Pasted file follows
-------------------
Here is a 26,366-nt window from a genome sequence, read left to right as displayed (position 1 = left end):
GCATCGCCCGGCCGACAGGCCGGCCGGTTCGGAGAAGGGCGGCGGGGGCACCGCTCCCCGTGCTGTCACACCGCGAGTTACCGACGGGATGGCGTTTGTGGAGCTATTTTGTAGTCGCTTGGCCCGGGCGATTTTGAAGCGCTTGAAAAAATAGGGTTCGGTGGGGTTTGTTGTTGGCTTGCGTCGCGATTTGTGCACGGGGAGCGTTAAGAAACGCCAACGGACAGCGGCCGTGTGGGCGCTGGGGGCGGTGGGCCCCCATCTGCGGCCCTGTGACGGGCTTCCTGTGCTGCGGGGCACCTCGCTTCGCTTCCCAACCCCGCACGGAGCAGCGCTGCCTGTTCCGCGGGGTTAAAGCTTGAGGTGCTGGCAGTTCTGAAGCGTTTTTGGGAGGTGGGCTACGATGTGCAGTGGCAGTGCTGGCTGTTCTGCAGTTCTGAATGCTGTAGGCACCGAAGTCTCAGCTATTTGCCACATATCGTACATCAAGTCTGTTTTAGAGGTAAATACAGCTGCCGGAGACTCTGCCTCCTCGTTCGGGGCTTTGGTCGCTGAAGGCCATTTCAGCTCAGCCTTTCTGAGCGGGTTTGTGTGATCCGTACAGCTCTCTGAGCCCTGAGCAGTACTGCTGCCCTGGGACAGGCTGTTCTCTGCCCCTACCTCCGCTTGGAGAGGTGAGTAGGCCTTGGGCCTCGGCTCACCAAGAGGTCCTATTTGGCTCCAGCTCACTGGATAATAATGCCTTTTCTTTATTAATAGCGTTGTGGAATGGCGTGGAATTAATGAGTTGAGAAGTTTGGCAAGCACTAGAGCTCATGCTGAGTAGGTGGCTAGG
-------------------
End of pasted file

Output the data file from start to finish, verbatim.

Here is a 26,366-nt window from a genome sequence, read left to right as displayed (position 1 = left end):
GCATCGCCCGGCCGACAGGCCGGCCGGTTCGGAGAAGGGCGGCGGGGGCACCGCTCCCCGTGCTGTCACACCGCGAGTTACCGACGGGATGGCGTTTGTGGAGCTATTTTGTAGTCGCTTGGCCCGGGCGATTTTGAAGCGCTTGAAAAAATAGGGTTCGGTGGGGTTTGTTGTTGGCTTGCGTCGCGATTTGTGCACGGGGAGCGTTAAGAAACGCCAACGGACAGCGGCCGTGTGGGCGCTGGGGGCGGTGGGCCCCCATCTGCGGCCCTGTGACGGGCTTCCTGTGCTGCGGGGCACCTCGCTTCGCTTCCCAACCCCGCACGGAGCAGCGCTGCCTGTTCCGCGGGGTTAAAGCTTGAGGTGCTGGCAGTTCTGAAGCGTTTTTGGGAGGTGGGCTACGATGTGCAGTGGCAGTGCTGGCTGTTCTGCAGTTCTGAATGCTGTAGGCACCGAAGTCTCAGCTATTTGCCACATATCGTACATCAAGTCTGTTTTAGAGGTAAATACAGCTGCCGGAGACTCTGCCTCCTCGTTCGGGGCTTTGGTCGCTGAAGGCCATTTCAGCTCAGCCTTTCTGAGCGGGTTTGTGTGATCCGTACAGCTCTCTGAGCCCTGAGCAGTACTGCTGCCCTGGGACAGGCTGTTCTCTGCCCCTACCTCCGCTTGGAGAGGTGAGTAGGCCTTGGGCCTCGGCTCACCAAGAGGTCCTATTTGGCTCCAGCTCACTGGATAATAATGCCTTTTCTTTATTAATAGCGTTGTGGAATGGCGTGGAATTAATGAGTTGAGAAGTTTGGCAAGCACTAGAGCTCATGCTGAGTAGGTGGCTAGG